FAA 333 Approved Closed Set Alta Operators

Discussion in 'Flight Regulations' started by James Adkins, Feb 23, 2016.

  1. MIke Magee

    MIke Magee Active Member

    Jun 29, 2012
    Likes Received:
    Agreed. There are two things that the FAA is primarily interested in protecting - (1) Aircraft in the air and (2) Assets on the ground.

    (1) Until you have flown an aircraft on final and know that it's the most hazardous phase of flight and also realize that you are focused 150% on "AVIATING" you just can't realize the problems that evasive maneuvers tend to introduce when one sees one of these phantoms flown by a bonehead. These folks focused on revenue or fun and not safety have less respect for the rules than we do. Period.

    (2) Until you have had one of these these things decide to simply drop out of the sky (I have - an MK X8), you have no idea of how dangerous it is to fly over folks or near structures.

    SO, does having a license address either of these situations? Nope. But does a 20 hour class that you take to demonstrate fundamental proficiency address it? Totally not.

    Does having a ticket make you a better UAS pilot? Nope. But neither does a 20 hour class.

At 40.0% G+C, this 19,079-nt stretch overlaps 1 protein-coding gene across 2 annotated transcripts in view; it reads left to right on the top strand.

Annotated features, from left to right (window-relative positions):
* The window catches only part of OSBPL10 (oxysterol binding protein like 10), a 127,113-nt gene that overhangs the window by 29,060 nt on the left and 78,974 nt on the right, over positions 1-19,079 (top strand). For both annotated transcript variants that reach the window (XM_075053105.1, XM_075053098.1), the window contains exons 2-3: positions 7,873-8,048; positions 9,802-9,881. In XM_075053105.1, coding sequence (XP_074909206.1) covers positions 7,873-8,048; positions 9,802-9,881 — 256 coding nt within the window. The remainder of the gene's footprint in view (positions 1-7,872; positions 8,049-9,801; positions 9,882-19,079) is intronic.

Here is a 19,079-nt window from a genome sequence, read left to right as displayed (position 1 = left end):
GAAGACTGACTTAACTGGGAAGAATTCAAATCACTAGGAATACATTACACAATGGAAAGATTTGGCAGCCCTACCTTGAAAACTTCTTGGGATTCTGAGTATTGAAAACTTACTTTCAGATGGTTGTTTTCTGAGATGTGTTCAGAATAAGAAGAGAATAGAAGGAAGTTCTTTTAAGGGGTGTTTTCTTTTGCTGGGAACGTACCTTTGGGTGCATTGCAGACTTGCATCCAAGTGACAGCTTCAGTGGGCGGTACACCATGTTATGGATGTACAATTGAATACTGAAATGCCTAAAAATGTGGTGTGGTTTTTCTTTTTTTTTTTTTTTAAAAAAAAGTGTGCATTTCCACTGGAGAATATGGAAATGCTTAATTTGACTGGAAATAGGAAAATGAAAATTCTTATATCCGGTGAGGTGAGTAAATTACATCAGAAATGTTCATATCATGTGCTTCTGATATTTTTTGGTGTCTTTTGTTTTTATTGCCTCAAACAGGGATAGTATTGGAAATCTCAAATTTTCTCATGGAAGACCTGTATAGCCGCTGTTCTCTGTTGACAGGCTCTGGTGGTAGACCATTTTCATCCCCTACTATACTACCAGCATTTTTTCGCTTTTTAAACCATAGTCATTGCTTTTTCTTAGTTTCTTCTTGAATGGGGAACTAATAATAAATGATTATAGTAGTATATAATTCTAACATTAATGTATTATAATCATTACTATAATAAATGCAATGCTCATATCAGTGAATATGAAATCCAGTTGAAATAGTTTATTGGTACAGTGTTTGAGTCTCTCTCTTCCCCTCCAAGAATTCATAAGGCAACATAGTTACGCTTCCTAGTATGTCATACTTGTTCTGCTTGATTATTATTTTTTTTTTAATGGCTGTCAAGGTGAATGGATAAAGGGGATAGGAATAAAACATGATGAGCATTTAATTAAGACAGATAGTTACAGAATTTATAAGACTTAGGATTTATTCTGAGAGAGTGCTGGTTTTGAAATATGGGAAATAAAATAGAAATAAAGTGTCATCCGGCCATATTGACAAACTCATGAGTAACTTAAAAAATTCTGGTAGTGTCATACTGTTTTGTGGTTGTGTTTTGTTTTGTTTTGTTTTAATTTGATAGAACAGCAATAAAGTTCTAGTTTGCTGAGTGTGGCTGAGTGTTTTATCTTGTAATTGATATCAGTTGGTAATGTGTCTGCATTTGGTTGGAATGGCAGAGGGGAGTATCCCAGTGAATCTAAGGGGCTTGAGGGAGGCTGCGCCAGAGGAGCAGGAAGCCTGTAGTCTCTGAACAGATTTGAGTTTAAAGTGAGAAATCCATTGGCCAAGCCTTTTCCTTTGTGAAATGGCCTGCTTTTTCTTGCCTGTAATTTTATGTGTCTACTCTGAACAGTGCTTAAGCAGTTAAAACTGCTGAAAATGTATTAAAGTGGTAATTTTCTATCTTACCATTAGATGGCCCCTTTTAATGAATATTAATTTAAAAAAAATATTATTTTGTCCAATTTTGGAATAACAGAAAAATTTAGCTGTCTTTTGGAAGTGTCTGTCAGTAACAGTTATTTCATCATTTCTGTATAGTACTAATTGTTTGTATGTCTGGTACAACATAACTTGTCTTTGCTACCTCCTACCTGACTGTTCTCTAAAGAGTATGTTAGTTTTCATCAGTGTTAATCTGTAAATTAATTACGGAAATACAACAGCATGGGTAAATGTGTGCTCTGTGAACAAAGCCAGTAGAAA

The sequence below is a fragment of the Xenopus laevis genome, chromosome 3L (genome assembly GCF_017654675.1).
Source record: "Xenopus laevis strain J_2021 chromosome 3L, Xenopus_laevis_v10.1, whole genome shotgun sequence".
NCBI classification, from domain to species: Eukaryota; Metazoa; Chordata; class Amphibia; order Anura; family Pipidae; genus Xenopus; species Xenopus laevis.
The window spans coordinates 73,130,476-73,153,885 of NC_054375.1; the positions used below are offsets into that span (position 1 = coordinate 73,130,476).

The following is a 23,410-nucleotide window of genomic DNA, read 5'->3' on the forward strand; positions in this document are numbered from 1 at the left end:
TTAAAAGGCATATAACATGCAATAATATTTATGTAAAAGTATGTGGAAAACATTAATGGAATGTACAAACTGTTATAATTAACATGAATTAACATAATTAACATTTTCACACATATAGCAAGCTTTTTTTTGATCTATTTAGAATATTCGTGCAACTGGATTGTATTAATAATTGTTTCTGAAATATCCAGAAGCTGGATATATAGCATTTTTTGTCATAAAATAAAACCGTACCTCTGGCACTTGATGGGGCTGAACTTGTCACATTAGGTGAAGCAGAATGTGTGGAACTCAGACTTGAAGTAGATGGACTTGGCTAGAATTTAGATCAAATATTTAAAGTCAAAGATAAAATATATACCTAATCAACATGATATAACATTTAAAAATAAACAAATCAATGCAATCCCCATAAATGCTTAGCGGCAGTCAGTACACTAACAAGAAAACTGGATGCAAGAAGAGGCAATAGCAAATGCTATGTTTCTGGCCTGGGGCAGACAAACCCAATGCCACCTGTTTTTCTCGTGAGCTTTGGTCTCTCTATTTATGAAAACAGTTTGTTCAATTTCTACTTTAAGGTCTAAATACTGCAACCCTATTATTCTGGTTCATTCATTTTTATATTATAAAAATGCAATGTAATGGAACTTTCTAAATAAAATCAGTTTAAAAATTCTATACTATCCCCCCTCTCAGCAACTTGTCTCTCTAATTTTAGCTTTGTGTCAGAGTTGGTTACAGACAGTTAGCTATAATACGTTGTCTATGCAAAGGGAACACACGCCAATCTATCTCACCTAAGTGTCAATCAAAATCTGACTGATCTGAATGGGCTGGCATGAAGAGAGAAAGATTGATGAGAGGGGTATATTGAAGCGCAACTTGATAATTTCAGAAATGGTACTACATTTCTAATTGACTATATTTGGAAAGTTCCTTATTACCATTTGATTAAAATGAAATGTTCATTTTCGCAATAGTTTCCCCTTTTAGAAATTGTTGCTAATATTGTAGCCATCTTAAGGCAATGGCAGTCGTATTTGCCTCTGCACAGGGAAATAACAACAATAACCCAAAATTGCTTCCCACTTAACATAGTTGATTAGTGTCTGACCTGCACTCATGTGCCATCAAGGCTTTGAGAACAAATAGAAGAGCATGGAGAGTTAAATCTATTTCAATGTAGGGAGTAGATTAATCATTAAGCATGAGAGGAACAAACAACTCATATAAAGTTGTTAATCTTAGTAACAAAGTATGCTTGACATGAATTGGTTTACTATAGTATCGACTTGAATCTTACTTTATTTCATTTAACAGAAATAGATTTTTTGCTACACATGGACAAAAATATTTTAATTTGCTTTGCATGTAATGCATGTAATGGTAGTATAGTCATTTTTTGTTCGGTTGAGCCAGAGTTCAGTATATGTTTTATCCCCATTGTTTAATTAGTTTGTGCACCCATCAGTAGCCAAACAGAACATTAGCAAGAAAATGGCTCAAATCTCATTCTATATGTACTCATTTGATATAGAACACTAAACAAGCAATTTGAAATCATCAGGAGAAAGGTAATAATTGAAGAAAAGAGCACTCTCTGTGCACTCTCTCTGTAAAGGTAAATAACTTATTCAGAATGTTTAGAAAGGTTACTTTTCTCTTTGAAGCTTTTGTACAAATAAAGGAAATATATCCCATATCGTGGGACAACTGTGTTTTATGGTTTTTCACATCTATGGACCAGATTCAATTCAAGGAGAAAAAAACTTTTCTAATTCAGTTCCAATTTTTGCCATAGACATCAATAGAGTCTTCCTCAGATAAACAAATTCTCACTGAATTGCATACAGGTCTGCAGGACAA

The level of commitment and awareness we have with a ticket unarguably places us in a different situation than a class or testing level that is being tossed about.

    If you do stupid stuff with your ticket and get busted, you lose " A LOT ". If you get busted with a class, not so much.

    As always, the truth is in the middle. I could easily argue that maybe an airman's certificate is a bit much, but I steadfastly agree that anything less is not enough motivation to staying safe as I would prefer.

    So that's my 20 cents. Dave was cheap, he only gave 2 cents.


  2. Chris Fanning

    Chris Fanning Member

    Apr 25, 2015
    Likes Received:
    I've been flying r/c for over 25years. Getting my pilots license didn't allow me to fly r/c better on the sticks, but did make me a smarter / safer r/c pilot. I agree that getting a pilots license isn't 100% tailored towards a uas pilot career, but do feel there should be something similar that it takes to aquire a uas commercial certificate. Any real pilots out there I know would stand with me in agreeing that the knowledge you gain from flight school is invaluable to making you a better all around pilot, and 80-90% of that knowledge is useful and valuable in this field.

    At the end of the day in just about any other field... plumbing, electrician, dr, lawyer, roofer, truck driver, pilot etc you have to have a lot of experience, schooling, time invested, cost etc. to practice that field commercially for hire. Why in the world is this being treated any differently?

    As of right now uas's have to be kept line of sight, but the next step will be 3mile out or much more, and phantoms & inspires already have the range to do that now and people are doing it all over the world. At that point your flying an aircraft by instruments and vfr same as me and you should be a pilot! PERIOD.

    Power is in numbers and I suggest we speak up before it's too late.
    MIke Magee likes this.

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